|Publication number||US5999175 A|
|Application number||US 08/888,211|
|Publication date||Dec 7, 1999|
|Filing date||Jul 3, 1997|
|Priority date||Jul 3, 1997|
|Also published as||DE19818018A1, DE19818018B4|
|Publication number||08888211, 888211, US 5999175 A, US 5999175A, US-A-5999175, US5999175 A, US5999175A|
|Inventors||Gregory T. Nalder|
|Original Assignee||Hewlett-Packard Co.|
|Export Citation||BiBTeX, EndNote, RefMan|
|Patent Citations (6), Referenced by (17), Classifications (22), Legal Events (6)|
|External Links: USPTO, USPTO Assignment, Espacenet|
The present invention relates to user interfaces. In particular to operator control panels such as those implemented on computer displays or flat panel screens, image scanners and photocopiers.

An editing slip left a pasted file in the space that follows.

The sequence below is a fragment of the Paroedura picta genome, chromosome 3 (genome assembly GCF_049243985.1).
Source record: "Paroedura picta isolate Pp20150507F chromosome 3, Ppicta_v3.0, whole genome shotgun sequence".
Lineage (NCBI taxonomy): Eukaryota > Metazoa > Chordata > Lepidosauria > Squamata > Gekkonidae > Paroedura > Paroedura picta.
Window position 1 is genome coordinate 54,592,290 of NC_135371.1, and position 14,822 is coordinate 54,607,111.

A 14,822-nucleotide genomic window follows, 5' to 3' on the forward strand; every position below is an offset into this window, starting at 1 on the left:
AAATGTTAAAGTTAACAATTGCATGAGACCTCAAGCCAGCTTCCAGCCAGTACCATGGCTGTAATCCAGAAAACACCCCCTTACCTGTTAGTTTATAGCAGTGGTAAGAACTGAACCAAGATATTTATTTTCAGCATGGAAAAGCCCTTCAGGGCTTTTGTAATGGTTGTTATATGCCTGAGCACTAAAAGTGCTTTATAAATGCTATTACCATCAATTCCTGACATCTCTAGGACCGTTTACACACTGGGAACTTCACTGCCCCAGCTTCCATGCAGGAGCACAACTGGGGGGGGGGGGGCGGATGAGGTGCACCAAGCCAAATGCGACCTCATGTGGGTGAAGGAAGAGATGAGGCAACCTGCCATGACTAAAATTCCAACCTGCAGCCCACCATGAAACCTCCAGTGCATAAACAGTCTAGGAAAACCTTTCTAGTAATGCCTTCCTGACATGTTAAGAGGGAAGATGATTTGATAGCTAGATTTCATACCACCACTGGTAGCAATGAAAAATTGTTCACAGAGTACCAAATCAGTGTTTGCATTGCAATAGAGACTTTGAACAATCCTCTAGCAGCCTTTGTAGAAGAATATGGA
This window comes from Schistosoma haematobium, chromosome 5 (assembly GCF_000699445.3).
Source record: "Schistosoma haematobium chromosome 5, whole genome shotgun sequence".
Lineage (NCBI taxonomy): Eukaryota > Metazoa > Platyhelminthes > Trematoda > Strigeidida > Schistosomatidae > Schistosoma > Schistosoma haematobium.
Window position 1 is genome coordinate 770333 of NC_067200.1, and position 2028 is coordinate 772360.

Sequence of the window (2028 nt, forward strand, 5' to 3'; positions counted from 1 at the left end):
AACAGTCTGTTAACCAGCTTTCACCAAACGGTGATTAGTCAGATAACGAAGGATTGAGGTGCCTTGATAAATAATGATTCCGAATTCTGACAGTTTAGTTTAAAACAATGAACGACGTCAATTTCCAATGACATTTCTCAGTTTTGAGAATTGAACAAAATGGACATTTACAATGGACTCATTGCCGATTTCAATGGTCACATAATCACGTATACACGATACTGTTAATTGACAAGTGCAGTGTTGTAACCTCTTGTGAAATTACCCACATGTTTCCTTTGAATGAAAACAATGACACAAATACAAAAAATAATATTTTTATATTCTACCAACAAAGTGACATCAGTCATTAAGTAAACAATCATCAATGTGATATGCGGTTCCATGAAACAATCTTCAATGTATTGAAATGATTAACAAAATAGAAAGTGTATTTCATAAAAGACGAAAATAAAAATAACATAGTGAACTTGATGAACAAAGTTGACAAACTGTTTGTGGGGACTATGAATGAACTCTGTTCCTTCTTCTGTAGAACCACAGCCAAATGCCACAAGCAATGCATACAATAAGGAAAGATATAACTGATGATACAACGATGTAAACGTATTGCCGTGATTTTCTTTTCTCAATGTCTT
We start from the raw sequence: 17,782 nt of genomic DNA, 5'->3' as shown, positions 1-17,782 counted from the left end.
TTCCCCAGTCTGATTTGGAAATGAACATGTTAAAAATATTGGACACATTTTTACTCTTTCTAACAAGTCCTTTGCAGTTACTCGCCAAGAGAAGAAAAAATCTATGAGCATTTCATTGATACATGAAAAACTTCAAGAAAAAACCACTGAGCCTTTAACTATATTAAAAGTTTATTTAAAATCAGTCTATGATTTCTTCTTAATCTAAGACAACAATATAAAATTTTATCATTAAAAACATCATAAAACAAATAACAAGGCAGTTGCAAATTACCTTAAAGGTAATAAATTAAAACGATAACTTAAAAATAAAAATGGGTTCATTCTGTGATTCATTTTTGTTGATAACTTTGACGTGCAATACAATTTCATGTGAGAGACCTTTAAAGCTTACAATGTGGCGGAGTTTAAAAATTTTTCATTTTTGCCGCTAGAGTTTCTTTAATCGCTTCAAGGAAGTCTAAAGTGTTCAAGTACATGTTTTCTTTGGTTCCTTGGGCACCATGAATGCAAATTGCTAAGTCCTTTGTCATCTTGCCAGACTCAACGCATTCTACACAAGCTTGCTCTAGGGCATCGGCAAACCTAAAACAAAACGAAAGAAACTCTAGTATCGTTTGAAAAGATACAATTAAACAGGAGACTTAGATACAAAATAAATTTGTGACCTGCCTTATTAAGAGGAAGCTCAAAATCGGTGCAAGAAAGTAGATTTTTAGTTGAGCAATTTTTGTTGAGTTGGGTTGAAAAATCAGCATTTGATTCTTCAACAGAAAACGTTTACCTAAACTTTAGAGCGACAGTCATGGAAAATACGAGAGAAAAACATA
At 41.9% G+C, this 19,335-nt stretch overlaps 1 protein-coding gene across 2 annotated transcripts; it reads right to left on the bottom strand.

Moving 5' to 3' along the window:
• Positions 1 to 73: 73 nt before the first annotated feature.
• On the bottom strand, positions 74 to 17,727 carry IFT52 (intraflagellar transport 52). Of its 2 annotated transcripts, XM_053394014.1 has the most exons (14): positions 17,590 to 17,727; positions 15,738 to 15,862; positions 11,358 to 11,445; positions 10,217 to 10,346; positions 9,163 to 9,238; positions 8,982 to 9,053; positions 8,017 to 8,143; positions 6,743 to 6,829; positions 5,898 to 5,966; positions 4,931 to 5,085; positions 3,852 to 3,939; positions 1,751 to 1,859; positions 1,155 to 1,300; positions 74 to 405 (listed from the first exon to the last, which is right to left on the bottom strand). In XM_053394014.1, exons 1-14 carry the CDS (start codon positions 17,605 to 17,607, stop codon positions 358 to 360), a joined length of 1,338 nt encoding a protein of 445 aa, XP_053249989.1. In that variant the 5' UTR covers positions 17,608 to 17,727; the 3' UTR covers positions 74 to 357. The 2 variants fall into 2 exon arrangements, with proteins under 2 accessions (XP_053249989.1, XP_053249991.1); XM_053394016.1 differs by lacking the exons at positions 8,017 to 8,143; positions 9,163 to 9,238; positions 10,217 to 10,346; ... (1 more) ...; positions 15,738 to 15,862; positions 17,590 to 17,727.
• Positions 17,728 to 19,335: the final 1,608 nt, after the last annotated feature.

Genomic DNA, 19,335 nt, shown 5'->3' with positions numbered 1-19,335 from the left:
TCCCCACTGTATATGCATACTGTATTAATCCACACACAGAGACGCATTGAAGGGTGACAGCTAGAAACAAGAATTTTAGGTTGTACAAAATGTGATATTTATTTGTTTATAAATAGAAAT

Photocopiers, fax machines, and scanners have many user interfaces. One example is a control to vary the darkness of the copy. The control may be labeled "lighter" or "darker" or use simple light and dark symbols to communicate to the users what the output will look like. However, computer or printed images are becoming more complicated. They may have gray scale images, and subtle backgrounds as well as text. Consequently, simple controls do not adequately communicate to the user how the resulting output will appear. There is a need therefore, for a simple control which can better communicate to the user the appearance of the expected output.